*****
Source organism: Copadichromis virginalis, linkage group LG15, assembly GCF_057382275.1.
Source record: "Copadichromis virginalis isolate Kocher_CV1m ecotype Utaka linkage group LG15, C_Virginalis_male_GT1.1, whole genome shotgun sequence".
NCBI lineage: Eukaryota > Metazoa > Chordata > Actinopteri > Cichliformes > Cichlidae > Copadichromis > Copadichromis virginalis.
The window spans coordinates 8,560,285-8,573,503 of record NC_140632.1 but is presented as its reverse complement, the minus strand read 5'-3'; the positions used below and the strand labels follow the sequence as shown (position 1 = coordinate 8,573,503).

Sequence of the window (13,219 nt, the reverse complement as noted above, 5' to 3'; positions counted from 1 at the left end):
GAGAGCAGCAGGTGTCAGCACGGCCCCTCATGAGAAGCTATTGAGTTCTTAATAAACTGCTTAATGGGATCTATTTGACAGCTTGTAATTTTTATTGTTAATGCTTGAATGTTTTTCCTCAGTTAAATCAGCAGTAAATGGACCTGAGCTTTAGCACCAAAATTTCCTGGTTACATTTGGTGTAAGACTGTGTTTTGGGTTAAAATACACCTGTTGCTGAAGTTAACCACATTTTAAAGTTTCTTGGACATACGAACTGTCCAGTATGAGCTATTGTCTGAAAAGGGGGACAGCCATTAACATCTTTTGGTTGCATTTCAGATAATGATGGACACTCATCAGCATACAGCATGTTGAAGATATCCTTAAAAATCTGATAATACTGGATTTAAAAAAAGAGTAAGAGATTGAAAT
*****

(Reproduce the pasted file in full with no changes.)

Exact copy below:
Source organism: Copadichromis virginalis, linkage group LG15, assembly GCF_057382275.1.
Source record: "Copadichromis virginalis isolate Kocher_CV1m ecotype Utaka linkage group LG15, C_Virginalis_male_GT1.1, whole genome shotgun sequence".
NCBI lineage: Eukaryota > Metazoa > Chordata > Actinopteri > Cichliformes > Cichlidae > Copadichromis > Copadichromis virginalis.
The window spans coordinates 8,560,285-8,573,503 of record NC_140632.1 but is presented as its reverse complement, the minus strand read 5'-3'; the positions used below and the strand labels follow the sequence as shown (position 1 = coordinate 8,573,503).

Sequence of the window (13,219 nt, the reverse complement as noted above, 5' to 3'; positions counted from 1 at the left end):
GAGAGCAGCAGGTGTCAGCACGGCCCCTCATGAGAAGCTATTGAGTTCTTAATAAACTGCTTAATGGGATCTATTTGACAGCTTGTAATTTTTATTGTTAATGCTTGAATGTTTTTCCTCAGTTAAATCAGCAGTAAATGGACCTGAGCTTTAGCACCAAAATTTCCTGGTTACATTTGGTGTAAGACTGTGTTTTGGGTTAAAATACACCTGTTGCTGAAGTTAACCACATTTTAAAGTTTCTTGGACATACGAACTGTCCAGTATGAGCTATTGTCTGAAAAGGGGGACAGCCATTAACATCTTTTGGTTGCATTTCAGATAATGATGGACACTCATCAGCATACAGCATGTTGAAGATATCCTTAAAAATCTGATAATACTGGATTTAAAAAAAGAGTAAGAGATTGAAAT